Diversification of your Workforce
What is Diversity?
The word “diversity” gets used a lot, and over time, I believe its impact has become watered down. Diversity has become a buzz-word that for most businesses, seems to suggest that they are open to non-white patrons and employees. But to assume that diversity is simply a black and white issue is to demonstrate a lack of understanding about how deep the issue of diversity really runs.
In order to comply with the EEOC regulations, most organizations have non-discrimination clauses. Yet merely having such a clause and incorporating the values espoused by such a clause in one’s mission statement while operating according to those principles are two very different concepts.
The Encarta World English Dictionary defines diversity as “a variety of something such as opinion, color or style; ethnic variety, as well as socioeconomic and gender variety in a group, society or institution…”
Before any organization can claim to have a diverse workforce it must first define what diversity means within the organization itself. Again, diversity is not merely a black and white issue, but that is a good place to start thinking about it. When reflecting upon the percentage of employees from various races and ethnicities, an organization must first look to the census data from its own marketplace. For example, if one’s marketplace includes census data revealing that citizens within that geographical area are 68% white; 22% African American, 6% Hispanic, 3% Asian/ Pacific Islander; and 1% Native American, then the organization should strive to build a workforce that reflects those percentages. Yes, it might be ideal and more diverse to build a workforce with greater numbers of minority employees, however, it is not the responsibility of the organization to change the community’s composite, but rather, to change its own composite.
In order to measure your organization’s diversity with respect to race and ethnicity, the Human Resources department must keep statistics. These are required in order to demonstrate compliance with EEOC regulations, so the data should be readily available. You will be determining the racial and ethnic backgrounds of your employees according to the voluntary EEOC questionnaire that they have completed as part of the application process. Some employees may decline to complete this, but most will. This means that your data may not be 100% accurate, but you will have a good general idea of the racial and ethnic composite of your organization. Next, you will want to acquire census data from your community and use that to determine how your business compares with respect to race and ethnicity.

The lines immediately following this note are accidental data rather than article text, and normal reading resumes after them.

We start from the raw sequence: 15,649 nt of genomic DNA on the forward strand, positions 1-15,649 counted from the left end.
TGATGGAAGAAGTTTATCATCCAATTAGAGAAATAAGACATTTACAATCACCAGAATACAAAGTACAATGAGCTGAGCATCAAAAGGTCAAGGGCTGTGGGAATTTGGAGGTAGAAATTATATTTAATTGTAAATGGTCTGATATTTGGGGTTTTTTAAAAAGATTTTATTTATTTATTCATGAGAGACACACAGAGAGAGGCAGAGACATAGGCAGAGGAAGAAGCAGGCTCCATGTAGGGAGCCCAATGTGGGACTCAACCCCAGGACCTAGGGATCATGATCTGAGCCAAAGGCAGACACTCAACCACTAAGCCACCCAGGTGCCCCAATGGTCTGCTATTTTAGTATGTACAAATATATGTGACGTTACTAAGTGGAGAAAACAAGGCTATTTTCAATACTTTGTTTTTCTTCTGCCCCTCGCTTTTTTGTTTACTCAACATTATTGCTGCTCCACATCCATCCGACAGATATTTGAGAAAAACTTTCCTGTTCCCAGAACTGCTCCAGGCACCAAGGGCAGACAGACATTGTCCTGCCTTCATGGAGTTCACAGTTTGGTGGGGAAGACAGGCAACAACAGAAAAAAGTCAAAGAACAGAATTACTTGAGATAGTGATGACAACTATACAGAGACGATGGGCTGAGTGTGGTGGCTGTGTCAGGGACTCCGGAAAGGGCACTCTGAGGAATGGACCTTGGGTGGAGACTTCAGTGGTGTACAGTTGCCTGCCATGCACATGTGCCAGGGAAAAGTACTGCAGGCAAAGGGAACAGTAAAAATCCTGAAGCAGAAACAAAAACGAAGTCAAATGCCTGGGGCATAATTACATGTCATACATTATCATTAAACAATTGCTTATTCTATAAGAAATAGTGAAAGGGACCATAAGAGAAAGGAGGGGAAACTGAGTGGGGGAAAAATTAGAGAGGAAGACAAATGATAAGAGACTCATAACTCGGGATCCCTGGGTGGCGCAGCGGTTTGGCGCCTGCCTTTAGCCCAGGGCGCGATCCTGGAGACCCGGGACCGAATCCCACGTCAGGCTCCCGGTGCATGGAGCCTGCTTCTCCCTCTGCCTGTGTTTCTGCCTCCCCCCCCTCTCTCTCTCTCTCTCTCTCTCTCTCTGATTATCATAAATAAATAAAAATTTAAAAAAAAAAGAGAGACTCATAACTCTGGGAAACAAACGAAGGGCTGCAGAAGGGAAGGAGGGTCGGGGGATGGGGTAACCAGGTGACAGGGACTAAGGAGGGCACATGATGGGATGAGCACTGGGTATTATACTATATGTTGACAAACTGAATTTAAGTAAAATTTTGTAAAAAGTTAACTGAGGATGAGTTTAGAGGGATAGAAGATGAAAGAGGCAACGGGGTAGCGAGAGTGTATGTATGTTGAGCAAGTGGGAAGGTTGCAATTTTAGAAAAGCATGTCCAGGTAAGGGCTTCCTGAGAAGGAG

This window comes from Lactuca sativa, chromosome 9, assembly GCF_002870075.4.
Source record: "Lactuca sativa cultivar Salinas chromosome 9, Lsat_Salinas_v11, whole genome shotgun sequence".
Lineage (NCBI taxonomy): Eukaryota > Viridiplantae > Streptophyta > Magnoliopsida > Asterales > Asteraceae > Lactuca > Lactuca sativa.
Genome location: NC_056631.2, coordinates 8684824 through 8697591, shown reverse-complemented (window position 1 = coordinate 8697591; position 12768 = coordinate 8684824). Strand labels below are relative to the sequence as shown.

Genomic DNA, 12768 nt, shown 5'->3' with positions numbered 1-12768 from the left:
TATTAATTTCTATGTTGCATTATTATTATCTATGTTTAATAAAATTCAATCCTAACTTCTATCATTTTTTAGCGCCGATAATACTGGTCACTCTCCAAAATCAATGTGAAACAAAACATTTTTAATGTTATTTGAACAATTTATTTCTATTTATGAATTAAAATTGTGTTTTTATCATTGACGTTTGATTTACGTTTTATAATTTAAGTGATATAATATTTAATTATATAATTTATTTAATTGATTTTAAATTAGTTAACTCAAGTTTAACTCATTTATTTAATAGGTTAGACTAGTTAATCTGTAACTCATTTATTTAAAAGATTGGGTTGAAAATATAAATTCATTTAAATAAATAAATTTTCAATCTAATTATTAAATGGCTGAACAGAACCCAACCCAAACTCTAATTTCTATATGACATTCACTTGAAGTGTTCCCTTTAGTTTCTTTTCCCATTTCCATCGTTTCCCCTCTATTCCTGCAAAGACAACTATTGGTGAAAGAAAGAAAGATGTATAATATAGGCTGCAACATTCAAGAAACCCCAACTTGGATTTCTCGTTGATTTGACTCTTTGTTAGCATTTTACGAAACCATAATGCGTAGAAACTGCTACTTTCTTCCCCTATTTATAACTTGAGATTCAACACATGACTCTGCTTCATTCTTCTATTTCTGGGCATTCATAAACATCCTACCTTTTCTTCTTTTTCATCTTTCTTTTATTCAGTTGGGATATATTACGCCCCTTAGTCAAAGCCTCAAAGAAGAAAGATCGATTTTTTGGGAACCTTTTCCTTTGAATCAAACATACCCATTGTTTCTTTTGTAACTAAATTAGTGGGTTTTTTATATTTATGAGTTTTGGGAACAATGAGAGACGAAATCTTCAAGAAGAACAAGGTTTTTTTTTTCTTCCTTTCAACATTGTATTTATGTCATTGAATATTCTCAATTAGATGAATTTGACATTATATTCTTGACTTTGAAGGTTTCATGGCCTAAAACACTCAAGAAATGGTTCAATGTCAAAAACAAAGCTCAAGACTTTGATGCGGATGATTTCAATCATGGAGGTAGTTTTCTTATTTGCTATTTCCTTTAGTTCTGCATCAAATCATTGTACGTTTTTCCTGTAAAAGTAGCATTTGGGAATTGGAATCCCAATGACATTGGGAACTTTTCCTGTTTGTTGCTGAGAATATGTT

Please be aware that this data gathering and analysis is not the same thing as racial profiling as thought of in the negative sense. You are collecting and analyzing data in order to form an action plan that will ultimately create greater workforce diversity and level the professional playing field for all persons, including persons of color.
Now that you’ve considered diversity from the race standpoint, it is time to consider other examples. Those should include such things as religion, gender, sexual orientation and management vs. non-management positions within your organization. This becomes more complicated because applications are not allowed to include questions about religion and sexual orientation in particular. The point here is not to worry about how many Christians vs. Jews, vs. Muslims you may employ, but rather, to create a community of inclusiveness in which all employees feel respected and valued as they practice their chosen religion or live their respective lifestyles.
The following is a list of examples that organizations may adopt as they begin their journey toward developing a truly diverse workforce.
- Make your non-discrimination clause visible to all employees and customers by posting it on applications, your website, business cards, placards in corridors, the employee break room, back of restroom doors, and other places where your target audience is likely to see it. Assure that the clause is replicated in the major languages of your community and your workforce. That may include Spanish, Hmong, or others.